How did the court system work in Athens?

How did the courts work in Athens?

Athens. Ancient Greek courts were cheap and run by laypeople. Court officials were paid little, if anything, and most trials were completed within a day, with private cases done even quicker. There were no court officials, no lawyers, and no official judges.

How are court cases decided in Athens?

Whoever received the most votes won the case. If an individual was convicted of a crime, there was a second part of the trial where the jury voted which proposed punishment would be used. The decision of the jury was final. There were no appeals in the Ancient Athenian court.

How did trials work in ancient Greece?

Some trials had as many as 500 jurors who had volunteered to judge a case. Only the jury could bring in a decision that someone was guilty or innocent. The judge only kept order, but could not decide a trial outcome. THE TRIAL: Both sides presented their case.

How is the Athenian law?

Athenians in the 4th century were governed by laws (nomoi or nomos, νόμος, in the singular) and decrees (psephismata, or psephisma, ψήφισμα, in the singular). Decrees were passed by a vote of the Assembly, of the Council, or both. Laws came into being by a more complicated process. Laws took precedence over Decrees.

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What were magistrates in Athens?

Archon, Greek Archōn, in ancient Greece, the chief magistrate or magistrates in many city-states. The office became prominent in the Archaic period, when the kings (basileis) were being superseded by aristocrats. At Athens the list of annual archons begins with 682 bc.

How long were court cases in ancient Athens?

(Portion of larger map of Bernard Suzanne. Reprinted with permission.) The trial of Socrates took place over a nine-to-ten hour period in the People’s Court, located in the agora, the civic center of Athens. The jury consisted of 500 male citizens over the age of thirty, chosen by lot from among volunteers.

Who enforced law in Athens?

The Law in Ancient Greece. The traditions of Athens and Sparta say that the laws were given to them by Solon and Lycurgus, legendary figures who served as leaders of their city-states long ago. The two traditions agree that the laws are made by the Assembly and approved by the Senate.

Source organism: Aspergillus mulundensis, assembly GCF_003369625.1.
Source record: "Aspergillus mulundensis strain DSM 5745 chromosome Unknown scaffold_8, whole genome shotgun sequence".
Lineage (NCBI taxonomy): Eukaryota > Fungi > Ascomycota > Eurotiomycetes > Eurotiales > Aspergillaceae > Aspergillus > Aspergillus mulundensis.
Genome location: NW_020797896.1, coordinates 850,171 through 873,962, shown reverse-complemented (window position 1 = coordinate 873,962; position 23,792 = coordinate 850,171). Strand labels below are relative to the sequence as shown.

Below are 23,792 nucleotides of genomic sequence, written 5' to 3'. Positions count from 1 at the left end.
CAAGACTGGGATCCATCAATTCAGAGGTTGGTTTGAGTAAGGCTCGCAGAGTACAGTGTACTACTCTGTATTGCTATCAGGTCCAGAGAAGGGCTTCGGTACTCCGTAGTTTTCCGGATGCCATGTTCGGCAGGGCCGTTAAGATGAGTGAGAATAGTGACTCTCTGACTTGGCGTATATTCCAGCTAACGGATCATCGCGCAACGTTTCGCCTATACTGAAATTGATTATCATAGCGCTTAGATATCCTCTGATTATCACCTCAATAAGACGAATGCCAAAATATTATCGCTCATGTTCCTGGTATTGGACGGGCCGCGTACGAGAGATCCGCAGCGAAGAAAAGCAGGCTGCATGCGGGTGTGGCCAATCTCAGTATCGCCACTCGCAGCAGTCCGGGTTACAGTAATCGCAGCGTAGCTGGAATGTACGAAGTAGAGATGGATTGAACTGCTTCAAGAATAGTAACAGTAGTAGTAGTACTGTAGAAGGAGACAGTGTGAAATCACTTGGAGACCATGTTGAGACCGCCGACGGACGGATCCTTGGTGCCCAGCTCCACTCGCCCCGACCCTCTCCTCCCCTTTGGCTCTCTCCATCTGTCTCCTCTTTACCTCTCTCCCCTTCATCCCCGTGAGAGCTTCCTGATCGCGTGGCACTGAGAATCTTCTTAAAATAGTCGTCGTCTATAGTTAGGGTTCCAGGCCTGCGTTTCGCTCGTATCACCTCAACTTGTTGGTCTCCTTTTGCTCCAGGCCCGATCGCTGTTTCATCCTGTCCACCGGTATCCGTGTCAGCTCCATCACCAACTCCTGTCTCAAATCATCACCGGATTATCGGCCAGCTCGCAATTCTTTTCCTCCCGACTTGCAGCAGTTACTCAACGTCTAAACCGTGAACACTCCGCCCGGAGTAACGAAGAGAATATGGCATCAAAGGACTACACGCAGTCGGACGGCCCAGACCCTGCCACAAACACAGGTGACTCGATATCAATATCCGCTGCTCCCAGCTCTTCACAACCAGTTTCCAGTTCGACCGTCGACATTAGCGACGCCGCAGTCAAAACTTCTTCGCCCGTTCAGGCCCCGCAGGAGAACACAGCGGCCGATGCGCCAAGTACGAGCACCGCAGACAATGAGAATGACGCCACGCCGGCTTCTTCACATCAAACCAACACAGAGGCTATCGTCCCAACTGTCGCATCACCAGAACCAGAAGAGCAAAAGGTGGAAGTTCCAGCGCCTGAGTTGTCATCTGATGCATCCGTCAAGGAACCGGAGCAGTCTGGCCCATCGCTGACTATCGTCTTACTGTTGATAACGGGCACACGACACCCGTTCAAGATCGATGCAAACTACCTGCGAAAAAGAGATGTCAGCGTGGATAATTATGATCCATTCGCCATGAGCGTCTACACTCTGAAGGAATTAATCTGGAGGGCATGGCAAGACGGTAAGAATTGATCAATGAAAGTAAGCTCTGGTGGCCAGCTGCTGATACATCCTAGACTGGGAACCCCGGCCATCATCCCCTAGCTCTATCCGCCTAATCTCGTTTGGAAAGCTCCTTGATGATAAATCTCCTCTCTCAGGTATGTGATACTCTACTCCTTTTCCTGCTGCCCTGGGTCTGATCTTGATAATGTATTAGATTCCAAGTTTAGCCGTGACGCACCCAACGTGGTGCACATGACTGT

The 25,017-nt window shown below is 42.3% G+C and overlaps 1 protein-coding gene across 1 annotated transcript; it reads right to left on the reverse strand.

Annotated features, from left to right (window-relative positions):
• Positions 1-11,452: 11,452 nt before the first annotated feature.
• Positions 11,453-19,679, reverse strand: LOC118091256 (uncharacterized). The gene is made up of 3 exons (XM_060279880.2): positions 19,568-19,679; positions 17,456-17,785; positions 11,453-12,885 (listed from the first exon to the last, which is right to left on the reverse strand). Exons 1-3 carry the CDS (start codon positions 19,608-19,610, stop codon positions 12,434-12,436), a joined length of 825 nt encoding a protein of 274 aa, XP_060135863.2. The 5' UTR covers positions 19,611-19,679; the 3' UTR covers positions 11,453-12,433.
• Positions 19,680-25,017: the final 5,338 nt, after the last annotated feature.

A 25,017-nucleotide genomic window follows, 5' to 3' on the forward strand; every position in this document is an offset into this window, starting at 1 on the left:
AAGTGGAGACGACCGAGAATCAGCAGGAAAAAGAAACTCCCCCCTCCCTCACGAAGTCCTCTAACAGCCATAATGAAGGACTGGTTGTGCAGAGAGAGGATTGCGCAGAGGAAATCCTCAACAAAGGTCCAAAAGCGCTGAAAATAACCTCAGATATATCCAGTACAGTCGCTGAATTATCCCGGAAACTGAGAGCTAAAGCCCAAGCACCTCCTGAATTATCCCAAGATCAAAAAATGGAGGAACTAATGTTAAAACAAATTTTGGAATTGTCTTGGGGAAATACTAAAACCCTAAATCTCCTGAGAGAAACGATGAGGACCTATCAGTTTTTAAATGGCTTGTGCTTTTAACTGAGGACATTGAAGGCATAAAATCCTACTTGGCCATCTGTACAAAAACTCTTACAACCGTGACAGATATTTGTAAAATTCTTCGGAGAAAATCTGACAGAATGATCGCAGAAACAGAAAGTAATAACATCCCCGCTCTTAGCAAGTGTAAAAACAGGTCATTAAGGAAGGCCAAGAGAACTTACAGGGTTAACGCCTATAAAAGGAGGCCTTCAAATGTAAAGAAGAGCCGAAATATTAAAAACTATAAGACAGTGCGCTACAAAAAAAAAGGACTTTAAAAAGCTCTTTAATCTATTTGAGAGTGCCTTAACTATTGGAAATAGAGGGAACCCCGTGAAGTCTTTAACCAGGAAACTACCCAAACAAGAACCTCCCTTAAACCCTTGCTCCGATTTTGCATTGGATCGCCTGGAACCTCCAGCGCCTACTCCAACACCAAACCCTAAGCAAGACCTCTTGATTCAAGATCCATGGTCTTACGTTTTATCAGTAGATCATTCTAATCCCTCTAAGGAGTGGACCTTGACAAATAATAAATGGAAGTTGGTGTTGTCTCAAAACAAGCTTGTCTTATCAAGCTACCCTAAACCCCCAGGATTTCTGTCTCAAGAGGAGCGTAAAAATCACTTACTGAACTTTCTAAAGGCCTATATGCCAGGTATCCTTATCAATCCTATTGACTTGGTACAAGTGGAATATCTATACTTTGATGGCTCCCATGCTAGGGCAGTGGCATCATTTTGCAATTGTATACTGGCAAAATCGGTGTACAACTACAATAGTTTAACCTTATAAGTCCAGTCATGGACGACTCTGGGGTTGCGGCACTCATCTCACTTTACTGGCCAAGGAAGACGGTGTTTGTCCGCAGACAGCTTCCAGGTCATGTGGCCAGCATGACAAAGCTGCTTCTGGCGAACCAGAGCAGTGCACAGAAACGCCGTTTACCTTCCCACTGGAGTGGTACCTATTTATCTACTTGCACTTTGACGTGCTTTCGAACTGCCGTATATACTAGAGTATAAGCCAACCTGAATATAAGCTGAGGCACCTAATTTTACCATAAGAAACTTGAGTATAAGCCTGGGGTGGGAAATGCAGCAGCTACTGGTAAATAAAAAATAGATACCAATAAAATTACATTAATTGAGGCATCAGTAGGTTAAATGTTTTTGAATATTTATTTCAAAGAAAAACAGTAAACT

Who could speak in ancient Athens court?

Whereas a man could speak in court and vote in the Assembly when he was eighteen, he had to wait until his thirtieth birthday to take the juryman’s oath and his place among an annual panel of 6,000 men.

What type of rulership did ancient Greece have?

The four most common systems of Greek government were: Democracy – rule by the people (male citizens). Monarchy – rule by an individual who had inherited his role. Oligarchy – rule by a select group of individuals.

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How did a citizen become a magistrate in Athens?

Magistrates were citizens and officers of the court, who were chosen by lottery for a one-year term. Sometimes magistrates would set a fine as punishment. Other times, they would send the case to trial. Any male citizen over the age of 30 could be chosen to be on a jury for a trial.

What did Athenian courts look like?

One source says that the Athenian Courts were held in three different buildings. These three buildings were adjacent to one another and formed a triangle of open space. All three buildings were spacious which allowed for many people to observe the trial. The three buildings are referred to as buildings A, B, and C.

What laws did Draco create?

Draconian laws, traditional Athenian law code allegedly introduced by Draco c. 621 bce. Aristotle, the chief source for knowledge of Draco, claims that his were the first written Athenian laws and that Draco established a constitution enfranchising hoplites, the lower class soldiers.

What is the strange law in Athens?

Question 1: What was the strange law in Athens? Answer: The strange law in Athens was that the girl had to marry according to her father’s wish. If she would not do so, she would have to live the life of nunnery or die.